• Space Whale Aesop: Parodied in a caption on Beast Wars Megatron's cartoon continuity page:
    Remember, kids, grand acts of wondrous science and space flight like Voyager will only ever attract evil, murderous aliens! Be cool and don't study at school!
  • Spin-Off: The IDW Hasbro Wiki was set up to handle all the non-TF titles (G.I. Joe, ROM, Micronauts, etc.) that were fused into the IDW continuity to start the Hasbro Comic Universe. It's a bit slow-going right now, however.
  • Squee: In as much as a wiki can do this, when James Roberts wrote an issue for The Transformers (IDW), the issue's page had his name written in a much larger font than normal.
  • Stating the Simple Solution: They consider Ask Vector Prime's answer to animation errors to be kinda awesome. They're apparently small anomalies in space and time that correct themselves immediately and nobody remembers them afterwards.
  • Take That!:
    • Many, many articles take jabs at the fandom's bad attitude regarding new entries, and changes major or minor. They even have a page on things that ruined the franchise "FOREVER!" It basically lists everything the franchise has ever produced.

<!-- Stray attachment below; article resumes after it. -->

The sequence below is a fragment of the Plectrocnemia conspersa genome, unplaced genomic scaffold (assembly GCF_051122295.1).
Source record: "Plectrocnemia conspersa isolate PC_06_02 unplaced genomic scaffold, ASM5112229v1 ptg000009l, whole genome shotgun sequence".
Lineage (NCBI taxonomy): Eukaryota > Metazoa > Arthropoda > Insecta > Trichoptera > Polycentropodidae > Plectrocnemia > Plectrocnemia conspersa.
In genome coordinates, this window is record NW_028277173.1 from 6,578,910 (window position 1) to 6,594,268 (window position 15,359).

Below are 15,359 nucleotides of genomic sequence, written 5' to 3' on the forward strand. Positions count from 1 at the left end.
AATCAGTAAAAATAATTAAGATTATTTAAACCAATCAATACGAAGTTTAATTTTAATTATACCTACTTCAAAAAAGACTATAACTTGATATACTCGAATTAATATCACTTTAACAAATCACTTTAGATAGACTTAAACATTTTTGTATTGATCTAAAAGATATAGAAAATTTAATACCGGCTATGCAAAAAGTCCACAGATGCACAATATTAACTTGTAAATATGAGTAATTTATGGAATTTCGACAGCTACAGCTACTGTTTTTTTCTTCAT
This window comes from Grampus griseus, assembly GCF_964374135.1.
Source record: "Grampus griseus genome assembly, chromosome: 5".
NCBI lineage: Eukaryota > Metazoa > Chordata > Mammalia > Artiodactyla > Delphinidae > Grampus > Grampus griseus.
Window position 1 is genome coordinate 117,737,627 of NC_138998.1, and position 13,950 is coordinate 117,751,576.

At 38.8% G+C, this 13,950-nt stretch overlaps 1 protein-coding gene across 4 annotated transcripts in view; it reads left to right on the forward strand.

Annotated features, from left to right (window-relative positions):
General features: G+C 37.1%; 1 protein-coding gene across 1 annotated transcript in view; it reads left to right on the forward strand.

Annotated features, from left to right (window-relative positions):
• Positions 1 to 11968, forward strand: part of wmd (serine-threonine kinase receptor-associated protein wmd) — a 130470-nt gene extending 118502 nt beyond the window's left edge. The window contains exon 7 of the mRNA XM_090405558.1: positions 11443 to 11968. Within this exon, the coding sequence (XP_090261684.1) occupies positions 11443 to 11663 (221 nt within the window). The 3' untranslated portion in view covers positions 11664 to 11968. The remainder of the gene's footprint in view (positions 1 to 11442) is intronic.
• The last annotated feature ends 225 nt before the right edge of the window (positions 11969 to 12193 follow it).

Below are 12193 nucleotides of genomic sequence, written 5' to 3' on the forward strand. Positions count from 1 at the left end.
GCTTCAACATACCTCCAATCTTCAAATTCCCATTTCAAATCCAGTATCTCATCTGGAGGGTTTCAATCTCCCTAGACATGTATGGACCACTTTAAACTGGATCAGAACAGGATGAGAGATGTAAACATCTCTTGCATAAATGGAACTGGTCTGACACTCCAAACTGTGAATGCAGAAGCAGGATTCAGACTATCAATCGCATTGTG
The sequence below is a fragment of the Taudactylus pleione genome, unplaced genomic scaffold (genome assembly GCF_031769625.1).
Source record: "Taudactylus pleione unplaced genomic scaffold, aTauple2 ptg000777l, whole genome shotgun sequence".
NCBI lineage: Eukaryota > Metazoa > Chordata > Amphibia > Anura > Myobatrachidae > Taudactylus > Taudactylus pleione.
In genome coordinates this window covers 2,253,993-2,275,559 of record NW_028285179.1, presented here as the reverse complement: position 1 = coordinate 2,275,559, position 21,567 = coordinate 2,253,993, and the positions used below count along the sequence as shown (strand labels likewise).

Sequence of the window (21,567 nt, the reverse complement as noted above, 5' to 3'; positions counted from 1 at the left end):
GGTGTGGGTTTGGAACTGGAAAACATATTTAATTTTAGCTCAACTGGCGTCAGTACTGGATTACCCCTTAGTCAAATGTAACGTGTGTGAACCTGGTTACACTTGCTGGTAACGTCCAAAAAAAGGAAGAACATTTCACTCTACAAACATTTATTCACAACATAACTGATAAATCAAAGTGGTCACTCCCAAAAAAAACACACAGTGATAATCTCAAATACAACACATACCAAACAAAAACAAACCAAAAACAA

• They call Wolverine "a completely unlikeable asshole" who makes "gratuitous guest appearances" in their article on the character.
    • Their Cy-Kill pages usually point out how old and tired killing off this character is.
    • Certain people known for bad work in Transformers tend to get a jab in at some point or another. Shane McCarthy, Pat Lee, Andy Schmidt, and Dan DiDio being among them. Pat Lee tends to get it the worst, having the most detailed article out of all the people listed, primarily due to his ego, using Dreamwave for a money laundering scheme, and refusal to pay his workers (many of whom are still unpaid despite Pat Lee claiming he would do so).